Macaroni Men and the Eighteenth-Century Fashion World
Author: Peter McNeil
Publisher: Yale University Press
"The term "macaroni" was once as familiar a label as "punk" or "hipster" is today. In this handsomely illustrated book devoted to notable 18th-century British male fashion, award-winning author and fashion historian Peter McNeil brings together dress, biography, and historical events with the broader visual and material culture of the late 18th century. For thirty years, macaroni was a highly topical word, yielding a complex set of social, sexual, and cultural associations. Pretty Gentlemen is grounded in surviving dress, archival documents, and art spanning hierarchies and genres, from scurrilous caricature to respectful portrait painting. Celebrities hailed and mocked as macaroni include politician Charles James Fox, painter Richard Cosway, freed slave Julius "Soubise," and criminal parson Reverend Dodd. The style also rapidly spread to neighboring countries in cross-cultural exchange, while Horace Walpole, George III, and Queen Charlotte were active critics and observers of these foppish men."--Publisher's website.
Erotic sketches, a blackmail letter, a closeted aristocrat, his ambitious lover, and a sacrificial murder. Love, betrayal, deception and vengeance in Regency London. George Rowlands, an aspiring young painter meets the charismatic Sir Henry Wallace who invites him to draw his sculpture collection and his handsome valet Gregorio Franchese. Patronised by Wallace to study at the Royal Academy, George is befriended by the aloof John McCarther, assistant to the eccentric Gothic painter, Henry Fuseli. Meanwhile, Lady Arabella Wallace becomes increasingly suspicious of her husband's enthusiasm for his new protege. When a male brothel, the White Swan, is exposed, Henry Wallace receives a letter of extortion in George's handwriting. After Gregorio Franchese is found murdered, Georgeis suspected when erotic drawings of Gregorio are discovered in his possession. Will he face the gallows? Or will self-sacrifice and truth save his fate? ."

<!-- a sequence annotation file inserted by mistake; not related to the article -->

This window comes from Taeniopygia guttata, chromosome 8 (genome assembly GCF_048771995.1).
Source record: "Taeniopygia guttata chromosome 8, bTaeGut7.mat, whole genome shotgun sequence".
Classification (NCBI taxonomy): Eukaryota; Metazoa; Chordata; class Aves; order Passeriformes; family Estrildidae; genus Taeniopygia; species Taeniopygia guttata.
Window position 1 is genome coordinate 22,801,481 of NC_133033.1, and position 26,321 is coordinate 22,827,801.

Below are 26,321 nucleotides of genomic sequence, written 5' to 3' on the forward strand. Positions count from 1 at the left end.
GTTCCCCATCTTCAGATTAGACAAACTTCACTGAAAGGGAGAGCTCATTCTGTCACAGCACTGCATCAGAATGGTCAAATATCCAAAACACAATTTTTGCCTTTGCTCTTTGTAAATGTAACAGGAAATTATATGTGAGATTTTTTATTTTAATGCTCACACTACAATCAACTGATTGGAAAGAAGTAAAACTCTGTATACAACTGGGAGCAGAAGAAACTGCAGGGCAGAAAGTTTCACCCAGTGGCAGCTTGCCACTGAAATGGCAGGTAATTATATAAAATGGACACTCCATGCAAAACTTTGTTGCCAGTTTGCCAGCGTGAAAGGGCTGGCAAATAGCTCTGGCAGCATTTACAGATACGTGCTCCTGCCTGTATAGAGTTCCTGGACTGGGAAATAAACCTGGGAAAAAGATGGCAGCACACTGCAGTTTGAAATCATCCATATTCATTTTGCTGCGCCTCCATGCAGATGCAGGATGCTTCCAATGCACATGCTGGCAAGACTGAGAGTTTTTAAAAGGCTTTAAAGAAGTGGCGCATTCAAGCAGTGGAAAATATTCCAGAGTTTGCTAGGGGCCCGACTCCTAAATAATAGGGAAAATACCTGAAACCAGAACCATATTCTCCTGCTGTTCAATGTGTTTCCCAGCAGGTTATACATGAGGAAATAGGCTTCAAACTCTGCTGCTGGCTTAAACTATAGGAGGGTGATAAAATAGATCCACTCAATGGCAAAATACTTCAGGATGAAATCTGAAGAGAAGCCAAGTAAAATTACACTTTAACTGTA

Published in 1751, John Cleland’s second novel (after the notorious Memoirs of a Woman of Pleasure) is a witty and complex portrait of aristocratic British society in the mid-eighteenth century. Its young protagonist, Sir William Delamore, meets, falls in love with, and pursues the mysterious heiress Lydia. Rather than a conventional romance, however, the novel is an acerbic social satire, and Sir William an unreliable narrator and incomplete hero. In its experiments with narrative form and its sophisticated examination of masculine identity, Memoirs of a Coxcomb is an important marker in the development of the eighteenth-century novel. This Broadview edition includes a critical introduction that places Memoirs in the context of Cleland’s life and literary career. Also included is a broad selection of appendices, including Tobias Smollett’s review of the novel, selections from Cleland’s criticism, three texts by Lady Mary Wortley Montagu, and contemporary documents on masculinity (particularly the figures of the coxcomb and the fop) and prostitution.
Arguing for renewed attention to covert same-sex-oriented writing (and to authorial intention more generally), this study explores the representation of female and male homosexuality in late sixteenth- through mid-eighteenth-century British and French literature. The author also uncovers and analyzes long-term continuities in the representation of same-sex love, sex, and desire. Covering multiple genres (poems, plays, novels) and modes (such as satire, scandal, and pornography), this study engages with the historiography of sexuality as a whole.